Working with files, directories, and system commands

In Python, working with files, directories, and system commands is essential for many applications. Whether you need to read and write files, manipulate directories, or execute system commands, Python provides a convenient and powerful set of tools to accomplish these tasks. In this article, we will explore various techniques and libraries available in Python for working with files, directories, and executing system commands.

File Operations

Python offers several methods and libraries to handle file operations efficiently.

Opening and Closing Files

To open a file in Python, you can use the built-in open() function. This function takes two arguments: the file name and the mode in which to open the file. The mode can be "r" for reading, "w" for writing, or "a" for appending. Once you have finished processing the file, it's good practice to close it using the close() method.

# Open a file
file = open("example.txt", "r")

# Process the file

# Close the file

Reading Files

To read the contents of a file, you can use the read() method. This method reads the entire file as a string. Alternatively, you can use the readline() method to read one line at a time or readlines() to read all the lines as elements of a list.

# Read the entire file
content =

# Read one line
line = file.readline()

# Read all lines
lines = file.readlines()

Writing to Files

To write to a file, you can use the write() method. This method takes a string as an argument and writes it to the file. If you want to write multiple lines, you can use the writelines() method, which takes an iterable containing the lines to be written.

# Write a string to a file
file.write("Hello, world!")

# Write multiple lines
lines = ["Line 1\n", "Line 2\n", "Line 3\n"]

Working with Directories

Python provides the os module to handle directory-related operations. Some commonly used functions include:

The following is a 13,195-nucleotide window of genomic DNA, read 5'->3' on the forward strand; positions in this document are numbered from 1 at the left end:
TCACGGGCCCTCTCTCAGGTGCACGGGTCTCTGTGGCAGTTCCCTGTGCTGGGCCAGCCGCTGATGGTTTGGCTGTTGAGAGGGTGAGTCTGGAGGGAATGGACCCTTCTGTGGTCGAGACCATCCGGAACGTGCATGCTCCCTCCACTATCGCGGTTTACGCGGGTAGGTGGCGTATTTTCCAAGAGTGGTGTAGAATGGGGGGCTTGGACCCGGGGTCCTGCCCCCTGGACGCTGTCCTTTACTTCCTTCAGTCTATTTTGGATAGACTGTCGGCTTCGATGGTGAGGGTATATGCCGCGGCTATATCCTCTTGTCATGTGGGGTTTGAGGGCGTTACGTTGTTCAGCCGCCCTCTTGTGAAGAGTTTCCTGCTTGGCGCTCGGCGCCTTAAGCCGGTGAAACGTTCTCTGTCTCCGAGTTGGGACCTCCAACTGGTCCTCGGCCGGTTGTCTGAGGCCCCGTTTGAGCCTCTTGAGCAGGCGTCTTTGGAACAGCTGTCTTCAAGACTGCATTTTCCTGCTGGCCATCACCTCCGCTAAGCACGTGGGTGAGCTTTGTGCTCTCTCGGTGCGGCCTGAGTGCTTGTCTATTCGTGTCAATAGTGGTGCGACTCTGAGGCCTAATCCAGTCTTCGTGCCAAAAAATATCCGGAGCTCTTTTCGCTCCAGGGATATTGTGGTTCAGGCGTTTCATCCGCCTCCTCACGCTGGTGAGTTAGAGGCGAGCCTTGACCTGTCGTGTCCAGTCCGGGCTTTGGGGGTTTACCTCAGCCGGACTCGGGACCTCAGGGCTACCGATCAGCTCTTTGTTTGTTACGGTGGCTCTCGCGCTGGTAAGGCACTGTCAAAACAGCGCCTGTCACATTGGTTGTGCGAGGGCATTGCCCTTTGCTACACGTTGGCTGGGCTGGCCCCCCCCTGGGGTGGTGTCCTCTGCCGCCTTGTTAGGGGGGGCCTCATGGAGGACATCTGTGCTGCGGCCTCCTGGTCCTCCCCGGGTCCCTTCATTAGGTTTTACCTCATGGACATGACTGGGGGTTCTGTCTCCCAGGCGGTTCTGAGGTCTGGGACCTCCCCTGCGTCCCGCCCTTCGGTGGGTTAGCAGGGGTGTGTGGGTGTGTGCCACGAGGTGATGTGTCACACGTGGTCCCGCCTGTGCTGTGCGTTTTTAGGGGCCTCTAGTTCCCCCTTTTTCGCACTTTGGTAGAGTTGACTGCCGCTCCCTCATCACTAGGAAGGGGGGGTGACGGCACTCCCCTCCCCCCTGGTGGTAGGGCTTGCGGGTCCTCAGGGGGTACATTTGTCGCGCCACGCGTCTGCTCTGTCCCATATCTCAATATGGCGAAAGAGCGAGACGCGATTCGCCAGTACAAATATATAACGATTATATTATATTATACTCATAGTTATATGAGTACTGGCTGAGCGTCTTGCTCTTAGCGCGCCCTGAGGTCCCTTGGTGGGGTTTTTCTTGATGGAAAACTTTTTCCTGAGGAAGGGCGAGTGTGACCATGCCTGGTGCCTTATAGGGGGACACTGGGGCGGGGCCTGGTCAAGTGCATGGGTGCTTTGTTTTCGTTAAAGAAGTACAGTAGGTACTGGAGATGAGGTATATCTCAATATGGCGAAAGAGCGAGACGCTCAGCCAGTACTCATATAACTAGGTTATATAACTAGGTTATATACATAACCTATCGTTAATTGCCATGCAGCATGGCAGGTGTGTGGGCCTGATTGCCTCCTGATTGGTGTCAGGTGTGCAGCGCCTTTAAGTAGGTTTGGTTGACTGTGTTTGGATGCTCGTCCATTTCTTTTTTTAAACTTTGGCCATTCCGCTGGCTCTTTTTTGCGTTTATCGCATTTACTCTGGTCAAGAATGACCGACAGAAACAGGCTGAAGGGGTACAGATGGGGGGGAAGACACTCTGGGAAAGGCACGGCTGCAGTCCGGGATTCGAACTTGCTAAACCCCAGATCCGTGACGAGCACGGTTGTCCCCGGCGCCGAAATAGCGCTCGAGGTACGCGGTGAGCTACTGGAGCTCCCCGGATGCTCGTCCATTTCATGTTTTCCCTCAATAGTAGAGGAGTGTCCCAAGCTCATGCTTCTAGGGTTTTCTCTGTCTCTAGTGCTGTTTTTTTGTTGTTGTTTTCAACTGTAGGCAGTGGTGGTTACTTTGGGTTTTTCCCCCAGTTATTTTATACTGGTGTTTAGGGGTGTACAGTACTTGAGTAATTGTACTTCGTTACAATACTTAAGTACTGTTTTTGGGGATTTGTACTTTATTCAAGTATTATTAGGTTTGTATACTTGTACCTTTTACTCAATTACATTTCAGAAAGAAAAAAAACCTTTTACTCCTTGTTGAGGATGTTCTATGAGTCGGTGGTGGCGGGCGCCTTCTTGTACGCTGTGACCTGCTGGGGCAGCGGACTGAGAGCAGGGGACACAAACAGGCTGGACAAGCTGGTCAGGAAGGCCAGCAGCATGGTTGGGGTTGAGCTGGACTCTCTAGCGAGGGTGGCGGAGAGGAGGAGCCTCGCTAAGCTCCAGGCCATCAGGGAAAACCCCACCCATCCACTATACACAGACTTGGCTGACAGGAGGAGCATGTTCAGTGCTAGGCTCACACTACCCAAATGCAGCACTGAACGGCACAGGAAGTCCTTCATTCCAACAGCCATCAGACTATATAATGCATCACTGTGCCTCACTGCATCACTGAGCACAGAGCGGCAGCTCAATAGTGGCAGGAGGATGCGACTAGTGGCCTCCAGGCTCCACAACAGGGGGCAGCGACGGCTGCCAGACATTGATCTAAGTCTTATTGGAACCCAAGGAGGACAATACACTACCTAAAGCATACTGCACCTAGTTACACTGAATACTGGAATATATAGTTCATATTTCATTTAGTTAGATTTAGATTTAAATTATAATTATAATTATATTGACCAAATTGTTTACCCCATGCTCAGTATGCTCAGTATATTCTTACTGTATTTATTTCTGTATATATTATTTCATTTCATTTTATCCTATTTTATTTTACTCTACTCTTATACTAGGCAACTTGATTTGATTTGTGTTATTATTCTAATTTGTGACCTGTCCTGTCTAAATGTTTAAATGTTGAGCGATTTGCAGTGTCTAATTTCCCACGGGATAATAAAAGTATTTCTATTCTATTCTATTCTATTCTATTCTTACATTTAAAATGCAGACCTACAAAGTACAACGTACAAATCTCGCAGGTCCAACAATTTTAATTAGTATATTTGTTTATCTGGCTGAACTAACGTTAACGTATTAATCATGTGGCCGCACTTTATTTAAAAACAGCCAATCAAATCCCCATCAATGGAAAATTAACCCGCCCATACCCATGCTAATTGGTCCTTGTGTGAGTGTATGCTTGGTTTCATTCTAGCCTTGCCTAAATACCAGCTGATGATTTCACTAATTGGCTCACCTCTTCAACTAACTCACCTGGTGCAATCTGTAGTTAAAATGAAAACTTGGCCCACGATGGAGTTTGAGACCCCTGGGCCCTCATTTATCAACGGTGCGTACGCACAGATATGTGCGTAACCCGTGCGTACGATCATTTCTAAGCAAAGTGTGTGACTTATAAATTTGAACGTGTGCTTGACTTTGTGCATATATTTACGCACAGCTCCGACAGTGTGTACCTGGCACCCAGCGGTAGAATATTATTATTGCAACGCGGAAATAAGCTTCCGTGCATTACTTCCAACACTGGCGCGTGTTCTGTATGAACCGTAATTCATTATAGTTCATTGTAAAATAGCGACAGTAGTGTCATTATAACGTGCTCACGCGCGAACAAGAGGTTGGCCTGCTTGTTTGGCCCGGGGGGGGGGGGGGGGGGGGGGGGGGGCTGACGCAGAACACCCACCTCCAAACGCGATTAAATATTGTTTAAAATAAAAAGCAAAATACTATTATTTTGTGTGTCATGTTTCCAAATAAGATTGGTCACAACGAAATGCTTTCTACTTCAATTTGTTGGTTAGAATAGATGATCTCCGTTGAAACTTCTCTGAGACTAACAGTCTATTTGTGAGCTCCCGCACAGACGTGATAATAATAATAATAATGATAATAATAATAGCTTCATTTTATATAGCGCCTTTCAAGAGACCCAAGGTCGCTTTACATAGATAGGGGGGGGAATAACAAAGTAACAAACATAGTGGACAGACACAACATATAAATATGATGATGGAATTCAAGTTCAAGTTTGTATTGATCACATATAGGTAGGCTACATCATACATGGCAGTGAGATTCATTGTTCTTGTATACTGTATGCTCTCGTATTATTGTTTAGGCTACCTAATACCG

• os.mkdir() to create a new directory
  • os.chdir() to change the current working directory
  • os.getcwd() to get the current working directory
  • os.listdir() to list the contents of a directory
  • os.rmdir() to remove an empty directory
import os

# Create a new directory

# Change the current working directory

# Get the current working directory
current_dir = os.getcwd()

# List the contents of a directory
contents = os.listdir()

# Remove a directory

Executing System Commands

Python allows you to execute system commands using the subprocess module. The subprocess module provides the run() function, which allows you to run system commands and retrieve their output.

import subprocess

# Run a system command
result =["ls", "-l"], capture_output=True, text=True)

# Retrieve the command output
output = result.stdout

# Print the output


Python offers a variety of methods and libraries to handle files, directories, and execute system commands. Understanding these tools is crucial for efficiently working with file input/output, managing directories, and integrating Python with the underlying operating system. By mastering these capabilities, you can develop powerful applications that automate file operations and interact with system resources seamlessly.

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